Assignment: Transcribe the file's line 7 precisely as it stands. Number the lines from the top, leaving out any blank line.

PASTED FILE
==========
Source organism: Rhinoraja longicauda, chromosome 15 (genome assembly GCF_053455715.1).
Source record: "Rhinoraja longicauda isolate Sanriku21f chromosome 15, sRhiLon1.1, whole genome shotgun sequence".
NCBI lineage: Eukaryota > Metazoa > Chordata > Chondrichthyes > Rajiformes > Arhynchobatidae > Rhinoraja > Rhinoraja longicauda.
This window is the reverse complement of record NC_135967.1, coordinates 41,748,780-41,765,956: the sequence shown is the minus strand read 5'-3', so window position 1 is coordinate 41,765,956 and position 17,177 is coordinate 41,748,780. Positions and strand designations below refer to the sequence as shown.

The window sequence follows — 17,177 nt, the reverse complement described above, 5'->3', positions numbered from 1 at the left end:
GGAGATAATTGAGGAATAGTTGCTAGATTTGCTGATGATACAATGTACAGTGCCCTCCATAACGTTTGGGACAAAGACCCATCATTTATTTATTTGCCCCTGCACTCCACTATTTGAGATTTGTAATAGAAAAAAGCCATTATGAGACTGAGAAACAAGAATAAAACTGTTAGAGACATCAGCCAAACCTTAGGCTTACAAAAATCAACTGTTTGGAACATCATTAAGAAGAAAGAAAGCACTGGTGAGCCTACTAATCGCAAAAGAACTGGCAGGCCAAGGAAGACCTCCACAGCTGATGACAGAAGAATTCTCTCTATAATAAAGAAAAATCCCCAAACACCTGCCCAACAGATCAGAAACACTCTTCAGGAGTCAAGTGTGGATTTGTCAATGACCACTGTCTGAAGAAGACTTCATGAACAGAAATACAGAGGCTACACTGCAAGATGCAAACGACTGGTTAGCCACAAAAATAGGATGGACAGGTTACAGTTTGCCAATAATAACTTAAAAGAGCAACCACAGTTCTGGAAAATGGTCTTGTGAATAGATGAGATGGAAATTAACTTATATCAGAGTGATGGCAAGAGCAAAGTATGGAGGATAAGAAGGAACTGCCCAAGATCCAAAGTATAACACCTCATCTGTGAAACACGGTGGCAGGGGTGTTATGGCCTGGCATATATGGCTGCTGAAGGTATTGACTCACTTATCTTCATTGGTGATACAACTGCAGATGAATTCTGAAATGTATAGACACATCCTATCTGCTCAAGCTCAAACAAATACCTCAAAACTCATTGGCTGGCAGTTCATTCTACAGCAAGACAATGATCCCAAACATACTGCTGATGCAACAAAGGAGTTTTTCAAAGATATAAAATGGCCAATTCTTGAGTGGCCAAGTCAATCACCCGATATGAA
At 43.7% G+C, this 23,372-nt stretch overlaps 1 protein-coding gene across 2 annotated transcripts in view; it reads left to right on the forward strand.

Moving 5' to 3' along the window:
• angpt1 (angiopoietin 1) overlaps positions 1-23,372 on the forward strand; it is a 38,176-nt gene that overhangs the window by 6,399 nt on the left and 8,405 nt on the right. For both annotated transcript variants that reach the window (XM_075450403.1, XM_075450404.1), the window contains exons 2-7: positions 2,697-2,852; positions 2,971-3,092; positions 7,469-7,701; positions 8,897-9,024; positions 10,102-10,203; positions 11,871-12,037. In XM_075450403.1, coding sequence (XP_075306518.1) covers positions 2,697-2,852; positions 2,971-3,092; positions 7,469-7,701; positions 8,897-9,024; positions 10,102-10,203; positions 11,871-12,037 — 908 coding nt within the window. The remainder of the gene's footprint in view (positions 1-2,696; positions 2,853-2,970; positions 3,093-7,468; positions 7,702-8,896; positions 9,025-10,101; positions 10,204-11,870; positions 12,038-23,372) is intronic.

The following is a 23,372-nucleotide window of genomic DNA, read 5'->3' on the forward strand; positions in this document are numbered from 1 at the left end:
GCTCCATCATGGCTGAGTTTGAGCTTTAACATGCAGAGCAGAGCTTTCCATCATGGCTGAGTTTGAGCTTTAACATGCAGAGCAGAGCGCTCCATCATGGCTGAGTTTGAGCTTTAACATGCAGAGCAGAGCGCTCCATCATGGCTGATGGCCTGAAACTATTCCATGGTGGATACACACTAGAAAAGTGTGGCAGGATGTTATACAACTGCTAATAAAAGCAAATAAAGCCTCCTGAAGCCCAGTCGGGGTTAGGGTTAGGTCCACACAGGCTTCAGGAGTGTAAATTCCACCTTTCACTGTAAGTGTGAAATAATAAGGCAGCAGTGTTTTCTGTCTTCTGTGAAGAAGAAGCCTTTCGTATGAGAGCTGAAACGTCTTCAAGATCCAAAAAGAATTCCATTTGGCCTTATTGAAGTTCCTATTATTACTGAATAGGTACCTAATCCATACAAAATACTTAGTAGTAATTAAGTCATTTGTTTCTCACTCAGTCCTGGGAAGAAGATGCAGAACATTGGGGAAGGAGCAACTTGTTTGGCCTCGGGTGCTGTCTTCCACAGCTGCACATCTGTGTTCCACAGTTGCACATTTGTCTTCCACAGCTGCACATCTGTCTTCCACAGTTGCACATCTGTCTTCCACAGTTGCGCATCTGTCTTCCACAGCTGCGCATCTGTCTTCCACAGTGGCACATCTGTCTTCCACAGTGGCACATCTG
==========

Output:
At 43.7% G+C, this 23,372-nt stretch overlaps 1 protein-coding gene across 2 annotated transcripts in view; it reads left to right on the forward strand.